Dear Alberta, please don’t make the same mistakes we did in Ontario
Alberta recently released its first quarter fiscal update, which showed that the province’s budget deficit this year will be even bigger than expected, weighing in at $10.9 billion.
The grim headlines and eye-popping debt statistics would have been very familiar to someone visiting Alberta from Ontario, a province that has seen more than its fair share of depressing budgets and fiscal updates in recent years.
Indeed, Ontario’s recent history provides an instructive example of what a province should not do when confronted with a big budget deficit. Hopefully Albertans will learn from our unhappy recent fiscal history and avoid the type of rapid, expensive and economically harmful run-up in debt that has happened here.
Let’s go back in time to 2009 when Ontario saw its budget deficit climb to $19.3 billion due to a combination of unsustainable spending growth in the preceding years and the onset of a recession in the province. Incidentally, this is the exact same combination of factors responsible for the size of the deficit in Alberta today.
The outlook for Ontario’s budget at the time was bleak, and it was clear that without meaningful spending reform the province would pile up tens of billions in new debt. Sadly, Ontario’s government didn’t deliver the type of reform needed to get the provinces finances on sound footing. Instead, the government continued to increase spending, albeit at a somewhat slower pace than before the recession. The government also raised taxes, hoping that revenue gains would quickly take care of the deficit, saving them from having to confront the province’s spending problem.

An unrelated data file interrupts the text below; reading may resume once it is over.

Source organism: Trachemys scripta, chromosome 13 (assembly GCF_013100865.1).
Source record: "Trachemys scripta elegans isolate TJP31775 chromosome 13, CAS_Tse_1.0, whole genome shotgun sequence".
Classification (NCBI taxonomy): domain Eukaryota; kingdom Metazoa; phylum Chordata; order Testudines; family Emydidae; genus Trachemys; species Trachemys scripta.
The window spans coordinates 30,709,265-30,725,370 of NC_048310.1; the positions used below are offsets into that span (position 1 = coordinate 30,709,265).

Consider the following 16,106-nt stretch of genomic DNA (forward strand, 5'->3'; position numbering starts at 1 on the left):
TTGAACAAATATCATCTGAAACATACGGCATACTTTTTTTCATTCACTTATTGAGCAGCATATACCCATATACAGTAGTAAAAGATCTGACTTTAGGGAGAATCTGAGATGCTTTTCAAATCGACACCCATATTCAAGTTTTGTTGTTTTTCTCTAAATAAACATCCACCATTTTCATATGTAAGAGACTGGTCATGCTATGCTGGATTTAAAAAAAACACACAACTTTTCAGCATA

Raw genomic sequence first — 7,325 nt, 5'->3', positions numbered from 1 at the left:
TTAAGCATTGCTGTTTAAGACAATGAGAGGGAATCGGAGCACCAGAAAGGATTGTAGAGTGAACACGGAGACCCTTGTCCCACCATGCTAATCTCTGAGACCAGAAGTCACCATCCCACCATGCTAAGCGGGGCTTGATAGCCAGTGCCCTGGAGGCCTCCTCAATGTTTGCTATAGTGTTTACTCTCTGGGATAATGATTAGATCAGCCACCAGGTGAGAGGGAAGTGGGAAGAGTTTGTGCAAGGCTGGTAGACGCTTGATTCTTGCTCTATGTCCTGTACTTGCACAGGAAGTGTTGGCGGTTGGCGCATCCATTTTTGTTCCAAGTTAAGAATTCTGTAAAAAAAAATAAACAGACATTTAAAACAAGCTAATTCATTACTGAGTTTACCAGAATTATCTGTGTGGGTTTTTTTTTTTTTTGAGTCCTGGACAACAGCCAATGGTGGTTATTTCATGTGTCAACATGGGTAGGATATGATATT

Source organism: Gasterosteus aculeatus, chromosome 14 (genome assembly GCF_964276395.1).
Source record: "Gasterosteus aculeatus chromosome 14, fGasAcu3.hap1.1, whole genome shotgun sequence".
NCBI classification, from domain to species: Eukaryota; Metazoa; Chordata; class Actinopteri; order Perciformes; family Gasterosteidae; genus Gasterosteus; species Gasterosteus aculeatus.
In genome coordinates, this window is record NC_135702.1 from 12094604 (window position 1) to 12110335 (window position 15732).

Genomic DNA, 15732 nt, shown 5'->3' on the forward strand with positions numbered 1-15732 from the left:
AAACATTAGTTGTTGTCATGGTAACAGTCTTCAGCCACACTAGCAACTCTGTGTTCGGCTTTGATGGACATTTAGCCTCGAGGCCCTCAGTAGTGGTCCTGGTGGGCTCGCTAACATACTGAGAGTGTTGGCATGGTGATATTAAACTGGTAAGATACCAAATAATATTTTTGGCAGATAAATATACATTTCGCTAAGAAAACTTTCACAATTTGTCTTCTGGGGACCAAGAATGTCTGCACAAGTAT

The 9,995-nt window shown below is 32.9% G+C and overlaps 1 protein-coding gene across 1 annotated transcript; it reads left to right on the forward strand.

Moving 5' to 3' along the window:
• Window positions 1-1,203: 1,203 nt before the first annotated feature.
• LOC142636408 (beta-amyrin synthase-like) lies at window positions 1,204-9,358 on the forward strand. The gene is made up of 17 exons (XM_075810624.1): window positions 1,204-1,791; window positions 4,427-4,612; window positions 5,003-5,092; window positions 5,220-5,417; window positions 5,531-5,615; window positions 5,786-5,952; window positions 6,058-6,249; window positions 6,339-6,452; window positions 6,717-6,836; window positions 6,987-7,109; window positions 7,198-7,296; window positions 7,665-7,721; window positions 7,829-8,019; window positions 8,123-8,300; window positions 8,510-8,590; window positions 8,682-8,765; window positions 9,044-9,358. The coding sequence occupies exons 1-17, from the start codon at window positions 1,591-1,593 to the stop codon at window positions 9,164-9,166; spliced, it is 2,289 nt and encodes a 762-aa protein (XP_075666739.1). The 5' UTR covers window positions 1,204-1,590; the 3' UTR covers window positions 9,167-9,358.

This “wait and hope” approach to public finances failed miserably.
In its 2009/2010 budget, Ontario projected it would balance the budget by 2015/16 while running a cumulative budget deficit of $52.9 billion over those years.
In fact, things turned out even worse. The budget is still not balanced, and the cumulative budget from 2009/10 to 2015/16 turned out to be $81.9 billion—about 50 per cent more than had been projected. Meanwhile, the province’s net debt has increased by $126.5 billion since 2008/09, a 75 per cent increase.
In short, despite the obvious need to move quickly and reduce the huge budget deficit it faced in 2009/10, the Ontario government refused to take decisive action to reform and reduce spending, actually allowing spending to continue rising despite big deficits. The mountain of new debt in Ontario is the legacy of those decisions.
Given the fiscal train wreck in Ontario, it’s discouraging to see Alberta now making the same mistakes. If you adjust for population differences between the provinces, Alberta’s deficit today is even bigger than Ontario’s was in 2009. And yet, just as happened here, Alberta’s government is blithely implementing a fiscal plan that calls for regular spending increases year-after-year even as the deficit swells and debt piles up at an alarming rate.
Ontario’s experiment with a passive “wait and hope” approach to deficit reduction has resulted in an expensive and economically harmful increase in the province’s debt burden, sticking Ontario taxpayers with the bill. It would be a faint silver lining if at least Ontario’s fiscal experience can provide a cautionary tale for other governments, in Alberta and beyond.
Subscribe to the Fraser Institute
Get the latest news from the Fraser Institute on the latest research studies, news and events.